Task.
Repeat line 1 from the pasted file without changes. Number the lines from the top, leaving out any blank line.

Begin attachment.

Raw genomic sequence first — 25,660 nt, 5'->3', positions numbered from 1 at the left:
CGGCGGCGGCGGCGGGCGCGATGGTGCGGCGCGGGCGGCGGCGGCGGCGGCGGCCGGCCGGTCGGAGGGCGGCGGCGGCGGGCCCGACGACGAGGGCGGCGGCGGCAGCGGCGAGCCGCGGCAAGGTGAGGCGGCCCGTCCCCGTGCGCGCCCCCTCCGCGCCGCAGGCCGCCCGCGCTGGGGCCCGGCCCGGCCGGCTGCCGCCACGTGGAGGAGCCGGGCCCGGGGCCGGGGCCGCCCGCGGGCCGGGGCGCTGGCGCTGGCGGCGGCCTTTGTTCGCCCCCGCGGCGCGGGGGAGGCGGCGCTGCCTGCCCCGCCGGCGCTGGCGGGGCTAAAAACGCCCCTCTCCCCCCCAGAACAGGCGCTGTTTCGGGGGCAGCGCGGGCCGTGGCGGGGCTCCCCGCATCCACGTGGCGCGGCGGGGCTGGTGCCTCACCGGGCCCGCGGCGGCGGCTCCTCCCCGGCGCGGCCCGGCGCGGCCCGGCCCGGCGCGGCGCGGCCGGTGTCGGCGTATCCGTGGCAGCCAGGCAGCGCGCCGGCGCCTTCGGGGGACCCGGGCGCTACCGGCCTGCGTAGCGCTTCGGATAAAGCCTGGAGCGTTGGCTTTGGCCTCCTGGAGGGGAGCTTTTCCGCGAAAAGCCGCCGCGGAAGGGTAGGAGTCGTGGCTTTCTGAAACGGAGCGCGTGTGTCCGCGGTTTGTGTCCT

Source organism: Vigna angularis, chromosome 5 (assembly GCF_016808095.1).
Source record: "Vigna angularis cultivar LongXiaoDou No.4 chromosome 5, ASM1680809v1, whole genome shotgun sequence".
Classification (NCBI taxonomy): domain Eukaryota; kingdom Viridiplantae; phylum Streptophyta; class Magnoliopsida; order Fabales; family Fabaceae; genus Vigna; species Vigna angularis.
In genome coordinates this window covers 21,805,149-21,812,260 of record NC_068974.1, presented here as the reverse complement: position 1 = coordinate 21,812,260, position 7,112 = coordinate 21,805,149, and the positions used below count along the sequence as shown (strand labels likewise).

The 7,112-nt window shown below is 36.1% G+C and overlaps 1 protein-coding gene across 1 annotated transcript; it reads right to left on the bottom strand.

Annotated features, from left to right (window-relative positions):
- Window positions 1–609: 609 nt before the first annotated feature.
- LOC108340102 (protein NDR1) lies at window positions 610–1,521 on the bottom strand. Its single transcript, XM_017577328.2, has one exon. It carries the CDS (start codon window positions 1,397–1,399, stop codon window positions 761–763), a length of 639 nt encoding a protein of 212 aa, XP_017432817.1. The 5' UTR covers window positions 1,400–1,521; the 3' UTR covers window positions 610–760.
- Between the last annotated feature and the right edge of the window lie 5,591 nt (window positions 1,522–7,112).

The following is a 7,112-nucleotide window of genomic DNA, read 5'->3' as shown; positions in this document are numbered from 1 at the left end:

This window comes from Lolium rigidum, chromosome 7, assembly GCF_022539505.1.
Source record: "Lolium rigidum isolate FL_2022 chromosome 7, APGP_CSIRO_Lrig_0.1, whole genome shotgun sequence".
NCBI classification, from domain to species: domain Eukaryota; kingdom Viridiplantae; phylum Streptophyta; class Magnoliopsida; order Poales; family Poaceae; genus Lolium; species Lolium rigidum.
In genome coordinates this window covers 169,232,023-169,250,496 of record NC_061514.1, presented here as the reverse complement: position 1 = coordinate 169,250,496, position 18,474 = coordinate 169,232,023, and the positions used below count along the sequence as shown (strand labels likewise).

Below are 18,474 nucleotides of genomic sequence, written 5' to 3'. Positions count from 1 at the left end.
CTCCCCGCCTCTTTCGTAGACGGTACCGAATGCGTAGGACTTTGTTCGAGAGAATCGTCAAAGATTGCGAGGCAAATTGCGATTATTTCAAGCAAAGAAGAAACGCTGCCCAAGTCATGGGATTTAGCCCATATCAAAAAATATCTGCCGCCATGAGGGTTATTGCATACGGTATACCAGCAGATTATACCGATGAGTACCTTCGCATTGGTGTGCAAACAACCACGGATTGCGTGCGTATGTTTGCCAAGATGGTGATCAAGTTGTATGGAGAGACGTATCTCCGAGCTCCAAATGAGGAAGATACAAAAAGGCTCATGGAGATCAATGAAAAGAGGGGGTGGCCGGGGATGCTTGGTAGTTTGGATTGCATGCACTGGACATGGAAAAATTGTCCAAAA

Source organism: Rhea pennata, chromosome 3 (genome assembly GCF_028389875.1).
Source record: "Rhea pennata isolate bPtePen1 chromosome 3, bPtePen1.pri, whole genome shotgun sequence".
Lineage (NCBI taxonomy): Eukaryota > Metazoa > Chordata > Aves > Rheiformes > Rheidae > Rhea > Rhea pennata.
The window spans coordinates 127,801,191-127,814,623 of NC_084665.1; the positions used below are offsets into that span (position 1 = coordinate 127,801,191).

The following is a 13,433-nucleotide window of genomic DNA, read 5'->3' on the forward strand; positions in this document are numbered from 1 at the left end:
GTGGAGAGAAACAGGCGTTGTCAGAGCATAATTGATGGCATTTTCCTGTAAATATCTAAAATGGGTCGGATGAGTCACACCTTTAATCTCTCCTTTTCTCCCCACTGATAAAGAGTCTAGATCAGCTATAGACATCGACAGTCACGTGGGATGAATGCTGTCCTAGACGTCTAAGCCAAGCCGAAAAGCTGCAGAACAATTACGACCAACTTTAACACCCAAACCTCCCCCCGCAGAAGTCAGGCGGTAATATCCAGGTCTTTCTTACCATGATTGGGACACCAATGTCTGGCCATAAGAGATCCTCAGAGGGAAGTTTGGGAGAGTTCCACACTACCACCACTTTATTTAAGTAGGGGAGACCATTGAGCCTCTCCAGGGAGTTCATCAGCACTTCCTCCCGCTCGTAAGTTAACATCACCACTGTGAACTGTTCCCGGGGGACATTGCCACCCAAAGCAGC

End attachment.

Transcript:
Raw genomic sequence first — 25,660 nt, 5'->3', positions numbered from 1 at the left: